¶7 Bill argues that the trial court erred by including in the marital estate a contingent fee he earned in a case acquired and settled while the parties were separated. Bill says Mary made no contribution toward this case and therefore the earned fee should be excluded from the marital estate.

    ¶8 To make an equitable distribution of property under NDCC 14-05-24, the trial court must include in the marital estate all of the parties' assets, regardless of source. Linrud v. Linrud, 552 N.W.2d 342, 344 (N.D.1996); Bell v. Bell, 540 N.W.2d 602, 604 (N.D.1995). A spouse need not make a direct contribution to the acquisition of an asset for it to be included in the marital estate. See, e.g., Berg v. Berg, 490 N.W.2d 487, 492 (N.D.1992); Bullock v. Bullock, 354 N.W.2d 904, 909-910 (N.D.1984). An asset accumulated after the spouses have separated, but while the marriage still exists, is includable in the marital estate. Keig v. Keig, 270 N.W.2d 558, 560 (N.D.1978). As Linrud, 552 N.W.2d at 344, and van Oosting v. van Oosting, 521 N.W.2d 93, 96 (N.D.1994), illustrate, the source of the property is only one factor for the court to consider in making an equitable distribution.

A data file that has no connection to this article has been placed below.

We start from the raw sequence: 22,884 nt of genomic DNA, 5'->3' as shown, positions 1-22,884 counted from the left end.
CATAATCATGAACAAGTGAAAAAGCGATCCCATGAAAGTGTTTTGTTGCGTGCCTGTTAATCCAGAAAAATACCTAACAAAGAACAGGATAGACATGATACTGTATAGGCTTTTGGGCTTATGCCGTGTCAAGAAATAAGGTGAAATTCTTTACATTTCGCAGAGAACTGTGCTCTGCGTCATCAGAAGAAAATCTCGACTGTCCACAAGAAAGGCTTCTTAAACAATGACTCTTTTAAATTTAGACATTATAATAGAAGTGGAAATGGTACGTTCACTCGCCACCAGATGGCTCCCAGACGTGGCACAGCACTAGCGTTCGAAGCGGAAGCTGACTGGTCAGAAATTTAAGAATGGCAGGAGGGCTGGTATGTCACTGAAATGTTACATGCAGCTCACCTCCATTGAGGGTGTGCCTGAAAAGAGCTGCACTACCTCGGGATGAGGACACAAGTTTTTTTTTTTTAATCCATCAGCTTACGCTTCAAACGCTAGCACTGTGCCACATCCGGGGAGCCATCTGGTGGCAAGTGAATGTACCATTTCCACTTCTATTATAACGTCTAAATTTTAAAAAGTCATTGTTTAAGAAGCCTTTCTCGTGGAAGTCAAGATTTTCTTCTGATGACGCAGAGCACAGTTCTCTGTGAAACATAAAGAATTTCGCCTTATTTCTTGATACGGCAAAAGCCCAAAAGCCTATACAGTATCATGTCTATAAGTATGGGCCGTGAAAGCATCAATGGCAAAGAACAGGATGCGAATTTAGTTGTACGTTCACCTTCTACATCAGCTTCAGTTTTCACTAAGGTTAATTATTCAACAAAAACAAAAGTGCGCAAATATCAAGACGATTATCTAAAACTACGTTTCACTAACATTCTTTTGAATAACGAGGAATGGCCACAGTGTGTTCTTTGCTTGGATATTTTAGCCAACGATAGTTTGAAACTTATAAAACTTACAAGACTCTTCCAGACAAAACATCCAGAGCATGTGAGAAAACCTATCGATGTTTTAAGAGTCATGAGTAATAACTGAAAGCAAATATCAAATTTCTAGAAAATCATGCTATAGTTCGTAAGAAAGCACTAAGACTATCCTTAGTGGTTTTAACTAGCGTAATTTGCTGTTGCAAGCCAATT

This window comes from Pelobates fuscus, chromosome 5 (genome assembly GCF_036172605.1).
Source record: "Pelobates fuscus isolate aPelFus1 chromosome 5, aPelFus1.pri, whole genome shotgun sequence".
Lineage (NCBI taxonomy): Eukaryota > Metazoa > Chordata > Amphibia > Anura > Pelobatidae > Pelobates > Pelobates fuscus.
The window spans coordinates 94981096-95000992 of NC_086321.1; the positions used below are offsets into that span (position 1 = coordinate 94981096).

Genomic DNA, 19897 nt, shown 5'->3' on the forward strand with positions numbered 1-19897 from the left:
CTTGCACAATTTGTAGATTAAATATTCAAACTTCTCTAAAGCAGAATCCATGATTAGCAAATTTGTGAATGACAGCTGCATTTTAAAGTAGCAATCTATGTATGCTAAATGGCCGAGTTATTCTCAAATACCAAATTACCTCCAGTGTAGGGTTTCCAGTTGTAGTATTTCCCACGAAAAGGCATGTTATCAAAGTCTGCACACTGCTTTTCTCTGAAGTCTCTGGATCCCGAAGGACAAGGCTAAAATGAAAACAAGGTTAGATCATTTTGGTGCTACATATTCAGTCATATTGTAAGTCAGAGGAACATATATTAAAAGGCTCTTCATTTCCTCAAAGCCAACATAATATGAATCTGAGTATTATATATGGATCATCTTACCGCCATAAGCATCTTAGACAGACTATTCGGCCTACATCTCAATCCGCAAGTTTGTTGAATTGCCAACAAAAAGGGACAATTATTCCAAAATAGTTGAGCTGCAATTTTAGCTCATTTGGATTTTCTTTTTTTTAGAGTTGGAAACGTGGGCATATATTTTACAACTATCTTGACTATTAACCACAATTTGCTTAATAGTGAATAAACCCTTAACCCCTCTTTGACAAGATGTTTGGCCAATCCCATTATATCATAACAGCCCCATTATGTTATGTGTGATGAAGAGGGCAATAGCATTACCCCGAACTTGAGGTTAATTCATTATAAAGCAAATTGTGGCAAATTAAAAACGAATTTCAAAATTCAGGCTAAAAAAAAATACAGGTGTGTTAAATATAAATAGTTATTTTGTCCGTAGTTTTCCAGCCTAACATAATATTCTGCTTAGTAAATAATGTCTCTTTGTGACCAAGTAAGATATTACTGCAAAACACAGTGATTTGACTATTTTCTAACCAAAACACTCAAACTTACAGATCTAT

¶9 In this case, although Mary did not make a direct contribution to this contingent fee, it was accumulated during the marriage. The trial court therefore properly included the fee in the marital estate.


    ¶10 Bill argues the trial court erred in valuing the money market account for his

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    law office with the value given at trial, rather than at the time of distribution several months later. We recently addressed the timing of valuation of fluctuating assets in Grinaker. In that case, there was a six-month delay between trial and entry of the judgment. The husband sought to introduce evidence that the value of certain mutual funds and annuity accounts had substantially changed since trial. We said:

    Common sense dictates that marital property be valued as of the date of trial, rather than the date of distribution. The trial court hears the evidence on value at trial, and the evidence will ordinarily give a current value for the property. When valuing items like the mutual funds and variable annuities here, any evidence presented at trial on value for some future date would have been purely speculative. The difficulty with the procedure attempted by Gary in this case is evident. Parties would be free to file further "evidence," not subject to cross-examination, whenever they believed a marital asset had changed in value. This procedure would certainly lead to a never-ending trial by affidavit, with parties continually submitting account statements and other materials with each fluctuation of the financial markets.

    Grinaker, 553 N.W.2d at 208-209. We conclude the trial court's finding on the value of this money market account is not clearly erroneous.


    ¶11 Bill argues...